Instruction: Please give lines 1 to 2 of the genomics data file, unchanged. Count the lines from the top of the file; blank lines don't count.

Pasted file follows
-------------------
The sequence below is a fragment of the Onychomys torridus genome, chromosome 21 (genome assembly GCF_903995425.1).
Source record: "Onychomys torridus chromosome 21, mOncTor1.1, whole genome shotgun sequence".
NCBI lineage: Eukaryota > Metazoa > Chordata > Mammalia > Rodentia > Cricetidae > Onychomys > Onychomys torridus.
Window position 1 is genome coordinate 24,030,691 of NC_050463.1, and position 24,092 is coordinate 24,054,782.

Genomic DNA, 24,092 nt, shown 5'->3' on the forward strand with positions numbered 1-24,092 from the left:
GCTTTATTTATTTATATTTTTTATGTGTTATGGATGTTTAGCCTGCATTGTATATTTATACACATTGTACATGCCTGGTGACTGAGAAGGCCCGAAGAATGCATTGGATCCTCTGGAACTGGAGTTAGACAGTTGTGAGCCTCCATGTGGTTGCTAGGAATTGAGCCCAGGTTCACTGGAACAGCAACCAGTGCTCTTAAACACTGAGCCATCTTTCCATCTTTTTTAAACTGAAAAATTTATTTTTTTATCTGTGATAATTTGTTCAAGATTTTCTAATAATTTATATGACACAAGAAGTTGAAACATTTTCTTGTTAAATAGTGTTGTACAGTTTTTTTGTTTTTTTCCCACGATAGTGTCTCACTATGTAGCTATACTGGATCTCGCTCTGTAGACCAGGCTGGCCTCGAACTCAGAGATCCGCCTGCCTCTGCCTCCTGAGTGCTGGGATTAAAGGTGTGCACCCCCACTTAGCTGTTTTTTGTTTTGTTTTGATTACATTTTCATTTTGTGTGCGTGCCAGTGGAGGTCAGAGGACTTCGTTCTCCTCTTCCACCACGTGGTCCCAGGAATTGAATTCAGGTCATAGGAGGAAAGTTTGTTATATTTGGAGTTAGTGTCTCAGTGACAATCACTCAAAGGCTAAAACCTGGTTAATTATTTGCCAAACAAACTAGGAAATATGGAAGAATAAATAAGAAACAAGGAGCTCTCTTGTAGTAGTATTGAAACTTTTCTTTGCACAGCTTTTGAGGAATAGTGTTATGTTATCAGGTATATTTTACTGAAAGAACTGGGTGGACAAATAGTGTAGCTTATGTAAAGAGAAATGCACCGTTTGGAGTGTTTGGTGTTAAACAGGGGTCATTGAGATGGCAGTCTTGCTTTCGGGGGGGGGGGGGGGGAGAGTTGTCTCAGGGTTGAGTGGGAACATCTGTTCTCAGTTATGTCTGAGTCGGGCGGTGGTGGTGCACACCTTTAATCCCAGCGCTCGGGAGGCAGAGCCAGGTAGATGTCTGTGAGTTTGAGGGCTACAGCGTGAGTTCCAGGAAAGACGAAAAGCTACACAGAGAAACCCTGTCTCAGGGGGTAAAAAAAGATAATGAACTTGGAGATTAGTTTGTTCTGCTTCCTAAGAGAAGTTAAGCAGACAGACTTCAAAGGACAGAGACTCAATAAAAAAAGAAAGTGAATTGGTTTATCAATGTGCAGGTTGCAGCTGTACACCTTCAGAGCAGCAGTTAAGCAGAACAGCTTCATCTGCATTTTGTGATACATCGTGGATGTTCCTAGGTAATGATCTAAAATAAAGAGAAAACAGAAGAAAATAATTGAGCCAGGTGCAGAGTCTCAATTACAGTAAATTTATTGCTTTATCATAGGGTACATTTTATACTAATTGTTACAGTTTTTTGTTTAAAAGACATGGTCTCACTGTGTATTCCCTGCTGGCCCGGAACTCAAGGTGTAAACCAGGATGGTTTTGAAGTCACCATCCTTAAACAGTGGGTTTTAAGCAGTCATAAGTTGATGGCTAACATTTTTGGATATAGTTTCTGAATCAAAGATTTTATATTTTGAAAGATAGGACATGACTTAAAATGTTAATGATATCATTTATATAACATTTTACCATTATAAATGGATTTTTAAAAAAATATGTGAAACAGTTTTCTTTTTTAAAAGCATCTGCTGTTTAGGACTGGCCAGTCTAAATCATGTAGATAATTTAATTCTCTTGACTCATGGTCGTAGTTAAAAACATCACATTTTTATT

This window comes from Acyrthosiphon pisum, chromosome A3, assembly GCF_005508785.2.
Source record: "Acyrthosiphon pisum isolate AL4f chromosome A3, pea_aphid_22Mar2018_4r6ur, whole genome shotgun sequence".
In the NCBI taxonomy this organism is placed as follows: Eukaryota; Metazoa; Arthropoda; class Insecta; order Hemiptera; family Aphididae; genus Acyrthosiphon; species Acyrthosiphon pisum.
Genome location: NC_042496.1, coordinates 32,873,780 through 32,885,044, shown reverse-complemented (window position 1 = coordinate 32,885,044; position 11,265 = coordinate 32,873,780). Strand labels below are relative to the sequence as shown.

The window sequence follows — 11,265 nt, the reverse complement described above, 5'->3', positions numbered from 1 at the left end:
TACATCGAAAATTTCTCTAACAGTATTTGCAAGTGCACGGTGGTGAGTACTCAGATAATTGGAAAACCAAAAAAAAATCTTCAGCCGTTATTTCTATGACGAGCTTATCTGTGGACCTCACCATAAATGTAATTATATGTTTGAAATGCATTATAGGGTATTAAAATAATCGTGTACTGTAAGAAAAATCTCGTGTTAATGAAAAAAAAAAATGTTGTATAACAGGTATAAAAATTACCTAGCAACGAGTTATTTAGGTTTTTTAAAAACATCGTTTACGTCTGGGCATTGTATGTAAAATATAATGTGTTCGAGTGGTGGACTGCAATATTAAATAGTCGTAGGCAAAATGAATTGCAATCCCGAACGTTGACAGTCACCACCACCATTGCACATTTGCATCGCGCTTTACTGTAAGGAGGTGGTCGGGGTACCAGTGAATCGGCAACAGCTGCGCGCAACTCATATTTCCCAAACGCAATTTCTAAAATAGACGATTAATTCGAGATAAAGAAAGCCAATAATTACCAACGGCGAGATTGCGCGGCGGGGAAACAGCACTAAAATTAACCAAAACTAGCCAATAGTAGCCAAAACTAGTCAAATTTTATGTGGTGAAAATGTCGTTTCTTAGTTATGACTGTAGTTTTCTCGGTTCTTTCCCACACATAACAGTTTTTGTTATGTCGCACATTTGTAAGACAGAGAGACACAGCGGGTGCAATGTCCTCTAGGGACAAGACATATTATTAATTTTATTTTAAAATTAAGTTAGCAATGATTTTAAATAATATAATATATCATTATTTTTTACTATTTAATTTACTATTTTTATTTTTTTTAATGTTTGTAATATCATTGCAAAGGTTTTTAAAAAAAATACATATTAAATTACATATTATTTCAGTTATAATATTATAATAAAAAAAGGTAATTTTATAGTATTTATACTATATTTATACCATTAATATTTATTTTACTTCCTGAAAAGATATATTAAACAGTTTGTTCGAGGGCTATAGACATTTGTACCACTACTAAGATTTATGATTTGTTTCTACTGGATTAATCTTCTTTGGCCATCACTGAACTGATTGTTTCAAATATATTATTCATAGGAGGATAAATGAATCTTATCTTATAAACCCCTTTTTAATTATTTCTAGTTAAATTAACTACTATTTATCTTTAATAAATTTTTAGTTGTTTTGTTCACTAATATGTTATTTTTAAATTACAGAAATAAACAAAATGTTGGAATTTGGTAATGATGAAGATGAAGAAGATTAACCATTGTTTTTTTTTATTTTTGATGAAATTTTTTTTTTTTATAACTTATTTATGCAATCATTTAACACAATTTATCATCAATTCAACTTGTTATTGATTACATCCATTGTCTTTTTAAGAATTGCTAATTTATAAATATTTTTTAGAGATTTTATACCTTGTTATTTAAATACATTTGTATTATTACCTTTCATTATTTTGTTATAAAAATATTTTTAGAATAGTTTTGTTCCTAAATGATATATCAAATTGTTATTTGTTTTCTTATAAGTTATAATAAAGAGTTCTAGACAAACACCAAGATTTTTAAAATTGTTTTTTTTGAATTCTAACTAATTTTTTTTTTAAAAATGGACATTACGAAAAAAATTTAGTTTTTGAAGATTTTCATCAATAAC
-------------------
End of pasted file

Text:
The sequence below is a fragment of the Onychomys torridus genome, chromosome 21 (genome assembly GCF_903995425.1).
Source record: "Onychomys torridus chromosome 21, mOncTor1.1, whole genome shotgun sequence".